Christmas was good, although being the first Christmas without grampa, a noticeable void was felt that was filled with sad moments, joyful memories and a few tears. One thing that I’ve become increasingly aware of over this past year is that I’m truly blessed with a wonderful family. I’ve always known this, but the reality of it just kind of hit me this year. Sadly, not everyone is blessed with a great family and it’s something that I’ve taken for granted, but I’m unbelievably thankful for them… even when we make each other mad.

All in all, 2010 was a year of heartache and joy, love and loss, transformation and change. In the past, I have not responded well to change, but God has lovingly forced it on me and I’m learning to just let it happen… it’s simply easier that way (and I use the word ‘easy’ loosely). I think I’ve learned a lot this year. But it’s funny, in learning, I realize that there is not an arrival point for this. In other words, I will never learn everything. If learning was a cup, it would never be possible to fill it. I know that may sound pessimistic, but it comes from a realistic place – a place that is allowed to not know everything, to not have all the answers, that doesn’t have all the proverbial ducks in a row or even knows what’s going to happen tomorrow. Maybe this place sounds stressful to you, but this is a place that has eluded me for quite some time and I’m finally able to find a varying degree of rest and peace here and face (and hopefully enjoy) the moment that’s right in front of me because that is what I’m given.

If you made it all the way through this, I’m impressed and thank you for reading. I’m excited for a new year. I know that a new year is just another flip of a calendar page, but there is something about it – it’s almost like the flip from December to January represents the opportunity to start from a clean slate. It’s interesting, I have no idea what this year holds, sure I have my hopes and have jotted down a list of goals/resolutions, but I go into this year with an open heart and mind to wherever God leads. And just pray that when He does, I’m listening and follow suit.


7 Dec

Do you ever have moments in your life when you’re filled with an overwhelming sense of wanting more? I’m not talking about making more money or acquiring nice things. I’m talking about an aching so deep in your soul it makes you squirm in discomfort for what it might be telling you about yourself  or what it might be urging you to do. It’s almost suffocating because you know it’s there, you sort of know why it’s there, but what to do about it, well that’s the tricky part. Do you know what I mean?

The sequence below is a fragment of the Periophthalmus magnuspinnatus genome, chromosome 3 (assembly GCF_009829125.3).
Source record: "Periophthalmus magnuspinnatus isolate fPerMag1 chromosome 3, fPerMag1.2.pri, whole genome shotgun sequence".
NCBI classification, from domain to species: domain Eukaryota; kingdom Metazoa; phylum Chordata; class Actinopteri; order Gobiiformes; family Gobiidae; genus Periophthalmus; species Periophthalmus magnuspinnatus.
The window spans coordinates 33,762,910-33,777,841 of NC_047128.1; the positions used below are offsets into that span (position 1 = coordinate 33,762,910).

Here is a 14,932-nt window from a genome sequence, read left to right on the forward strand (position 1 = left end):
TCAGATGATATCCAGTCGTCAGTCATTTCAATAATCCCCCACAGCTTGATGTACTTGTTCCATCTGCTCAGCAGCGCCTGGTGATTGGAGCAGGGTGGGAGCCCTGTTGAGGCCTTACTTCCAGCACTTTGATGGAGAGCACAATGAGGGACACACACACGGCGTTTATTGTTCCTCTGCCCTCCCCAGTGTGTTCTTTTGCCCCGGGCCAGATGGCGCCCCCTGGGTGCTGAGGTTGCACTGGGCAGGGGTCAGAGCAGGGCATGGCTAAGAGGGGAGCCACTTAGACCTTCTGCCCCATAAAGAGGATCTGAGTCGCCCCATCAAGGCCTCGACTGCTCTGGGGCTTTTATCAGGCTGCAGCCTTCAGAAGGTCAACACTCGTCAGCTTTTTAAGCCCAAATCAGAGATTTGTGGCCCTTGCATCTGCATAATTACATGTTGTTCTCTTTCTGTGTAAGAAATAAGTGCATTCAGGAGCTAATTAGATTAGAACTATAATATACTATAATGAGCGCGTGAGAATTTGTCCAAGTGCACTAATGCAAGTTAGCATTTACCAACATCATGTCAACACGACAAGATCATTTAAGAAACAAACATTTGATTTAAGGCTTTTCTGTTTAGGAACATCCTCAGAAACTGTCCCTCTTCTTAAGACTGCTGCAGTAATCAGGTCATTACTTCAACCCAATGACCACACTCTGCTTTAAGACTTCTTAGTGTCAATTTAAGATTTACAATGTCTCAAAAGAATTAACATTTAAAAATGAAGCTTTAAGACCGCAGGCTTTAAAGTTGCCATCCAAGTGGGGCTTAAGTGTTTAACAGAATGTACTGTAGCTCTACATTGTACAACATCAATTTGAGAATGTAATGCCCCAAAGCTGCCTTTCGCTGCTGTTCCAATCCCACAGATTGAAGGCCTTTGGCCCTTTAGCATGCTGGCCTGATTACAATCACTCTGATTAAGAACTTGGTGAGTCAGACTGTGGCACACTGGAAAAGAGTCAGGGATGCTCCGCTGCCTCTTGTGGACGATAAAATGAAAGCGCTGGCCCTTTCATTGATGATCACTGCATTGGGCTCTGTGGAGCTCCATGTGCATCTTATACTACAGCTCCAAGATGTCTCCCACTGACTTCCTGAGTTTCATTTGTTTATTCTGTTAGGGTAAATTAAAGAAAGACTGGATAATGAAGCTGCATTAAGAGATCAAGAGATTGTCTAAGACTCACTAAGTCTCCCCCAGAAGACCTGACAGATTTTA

That’s where I’m at this morning. I want more. So much more. I’m sitting here drinking my morning coffee and can barely sit still because there is this stirring in my soul that won’t be quiet. It feels like there is a confined game of pinball being played in my soul and that little ball just won’t go down the black hole. I don’t want it to though because it’s telling me something. But what I’d really like is to know what this little pinball is telling me… more? More of what? What does it mean? I wrote something awhile back about living the questions. I suppose that’s relevant right now. But that requires patience, which is perhaps one of my greatest weaknesses. I guess that in itself is pretty revealing.

Wanting more + Patience = God preparing me for something?

I hope so.

Day 21 – living with boys

12 Sep

As the oldest of three girls, I’ve always been accustomed to living in a house full of females. Sure, my dad was there, but as the only man living with four gals, it was more him conforming to our living habits rather than us to his. Heck, even our dog was a girl. Dad never stood a chance (but he loves it). However, in my current living situation with my aunt, uncle and their two boys (my cousins who are  8 and 10 to be exact) – I’m experiencing what happens when the roles are reversed and I must say, it’s both vastly different from a house full of females and highly entertaining. Plus, I’m learning so much about what it’s like living with the opposite gender.

Here are a few highlights (and for the sake of some anonymity, the boys will go by the screen names Green Bean and Peanut E – as chosen by them):

In reasoning with the boys one night when I was in charge of putting them to bed, Green Bean pointed out that I’m a young adult, I’m not a full adult yet. Although it didn’t help his cause any, I secretly appreciated that he referred to me as ‘young’.